We were surprised by the international diversity of pupils - not all born and bred in the home counties by any means. Nor do they seem particularly high maintenance - a few glossy ponytails, of course, but generally low-key in the glamour stakes. Introduction of day girls has reinforced the socio-economic diversity, the school told us as we walked into the car park to see an enormous Bentley arriving for pick-up. We do believe them, though - much less old-school posh than it was. Mums say, ‘It’s not obvious who has cash and who doesn’t.’ ‘It’s not a cheap school, and there are going to be some parents who want the network’, but ‘a nice, normal, family feel’, with no pressure to dress up for the school gate - less glitzy than elsewhere in the area.

Money matters

Academic, art, drama, music and sport scholarships at 11+, 13+ and 16+. Equestrian at 11+ and photography at 16+. Means-tested bursaries of up to 100 per cent awarded for financial or compassionate reasons.

The last word

A nurturing school with a popular new head who unashamedly prioritises all-roundedness. Parents appreciate the traditional skills and values – ‘It’s no good being a lawyer if you don’t know how to poach an egg,’ said one. But school keen to push the academics and leave that culture behind. We can’t see why they’re incompatible, and look forward to watching this generation of Heathfield girls work their way to the top of whatever field they choose, equipped with the life skills to ensure they're as happy cooking up ideas in the boardroom as they are in the kitchen.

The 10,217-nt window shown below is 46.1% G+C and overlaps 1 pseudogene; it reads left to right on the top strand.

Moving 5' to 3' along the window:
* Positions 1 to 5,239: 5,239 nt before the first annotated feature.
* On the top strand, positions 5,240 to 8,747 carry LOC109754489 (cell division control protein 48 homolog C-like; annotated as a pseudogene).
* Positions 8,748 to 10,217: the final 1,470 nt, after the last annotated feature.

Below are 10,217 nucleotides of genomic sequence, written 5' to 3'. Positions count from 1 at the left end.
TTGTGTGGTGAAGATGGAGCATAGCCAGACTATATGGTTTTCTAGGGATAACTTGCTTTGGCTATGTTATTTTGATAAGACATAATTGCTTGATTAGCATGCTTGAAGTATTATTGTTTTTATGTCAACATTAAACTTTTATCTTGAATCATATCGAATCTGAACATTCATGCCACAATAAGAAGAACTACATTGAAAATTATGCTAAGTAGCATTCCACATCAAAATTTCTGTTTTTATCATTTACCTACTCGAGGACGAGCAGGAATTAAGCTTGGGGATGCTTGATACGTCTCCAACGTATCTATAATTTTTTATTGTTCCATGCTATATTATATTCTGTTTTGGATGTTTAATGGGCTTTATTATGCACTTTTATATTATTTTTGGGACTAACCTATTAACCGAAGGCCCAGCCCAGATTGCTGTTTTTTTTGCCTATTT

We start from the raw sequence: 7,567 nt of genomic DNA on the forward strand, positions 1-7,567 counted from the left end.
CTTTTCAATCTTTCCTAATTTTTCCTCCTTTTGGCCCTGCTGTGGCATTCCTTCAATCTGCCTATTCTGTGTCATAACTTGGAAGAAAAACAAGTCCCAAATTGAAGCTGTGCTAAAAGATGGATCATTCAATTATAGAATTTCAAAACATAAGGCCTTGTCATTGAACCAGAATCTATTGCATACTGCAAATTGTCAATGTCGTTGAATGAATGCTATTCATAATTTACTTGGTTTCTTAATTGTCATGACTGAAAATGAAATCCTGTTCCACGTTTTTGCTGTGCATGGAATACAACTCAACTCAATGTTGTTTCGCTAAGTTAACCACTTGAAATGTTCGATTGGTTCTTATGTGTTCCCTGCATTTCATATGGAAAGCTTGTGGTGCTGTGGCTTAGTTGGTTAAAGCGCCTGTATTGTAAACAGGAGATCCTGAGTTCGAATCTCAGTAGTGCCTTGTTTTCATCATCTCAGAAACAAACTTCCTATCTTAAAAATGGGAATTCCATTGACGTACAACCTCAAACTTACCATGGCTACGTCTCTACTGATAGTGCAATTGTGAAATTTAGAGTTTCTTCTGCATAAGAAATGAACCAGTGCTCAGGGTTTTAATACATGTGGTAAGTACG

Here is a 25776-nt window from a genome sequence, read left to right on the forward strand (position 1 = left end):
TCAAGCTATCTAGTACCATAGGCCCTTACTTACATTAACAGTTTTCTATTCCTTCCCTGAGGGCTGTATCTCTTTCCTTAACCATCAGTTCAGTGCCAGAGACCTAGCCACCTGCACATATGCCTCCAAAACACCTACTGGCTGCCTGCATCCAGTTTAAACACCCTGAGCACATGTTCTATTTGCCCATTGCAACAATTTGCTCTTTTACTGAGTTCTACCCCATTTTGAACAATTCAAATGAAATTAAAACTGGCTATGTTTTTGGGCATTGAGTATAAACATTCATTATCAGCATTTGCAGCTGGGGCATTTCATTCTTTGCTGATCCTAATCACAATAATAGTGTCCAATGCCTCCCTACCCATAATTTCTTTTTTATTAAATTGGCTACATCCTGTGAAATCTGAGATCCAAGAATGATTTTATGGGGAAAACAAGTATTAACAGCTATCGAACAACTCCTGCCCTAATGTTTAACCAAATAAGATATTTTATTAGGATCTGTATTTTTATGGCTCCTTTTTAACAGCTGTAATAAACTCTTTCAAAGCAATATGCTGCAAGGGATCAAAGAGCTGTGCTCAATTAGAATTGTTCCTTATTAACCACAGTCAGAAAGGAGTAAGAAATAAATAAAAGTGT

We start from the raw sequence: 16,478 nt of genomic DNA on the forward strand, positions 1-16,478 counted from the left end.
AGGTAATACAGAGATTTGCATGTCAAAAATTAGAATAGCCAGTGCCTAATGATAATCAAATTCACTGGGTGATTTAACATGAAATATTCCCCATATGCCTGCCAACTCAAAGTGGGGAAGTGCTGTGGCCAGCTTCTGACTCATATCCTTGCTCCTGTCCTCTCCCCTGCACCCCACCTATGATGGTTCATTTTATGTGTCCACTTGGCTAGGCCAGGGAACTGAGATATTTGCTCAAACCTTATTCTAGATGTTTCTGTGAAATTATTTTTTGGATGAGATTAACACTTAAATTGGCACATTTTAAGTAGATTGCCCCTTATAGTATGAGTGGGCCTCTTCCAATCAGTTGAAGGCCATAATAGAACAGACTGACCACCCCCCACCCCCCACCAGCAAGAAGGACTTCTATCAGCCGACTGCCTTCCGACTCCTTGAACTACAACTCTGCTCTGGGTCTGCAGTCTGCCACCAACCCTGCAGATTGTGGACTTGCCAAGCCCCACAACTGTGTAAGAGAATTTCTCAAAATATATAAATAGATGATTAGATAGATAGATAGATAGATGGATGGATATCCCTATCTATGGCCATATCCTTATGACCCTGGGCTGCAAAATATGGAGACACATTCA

Please note: Independent schools frequently offer IGCSEs or other qualifications alongside or as an alternative to GCSE. The DfE does not record performance data for these exams so independent school GCSE data is frequently misleading; parents should check the results with the schools.

Who came from where

Who goes where

Special Education Needs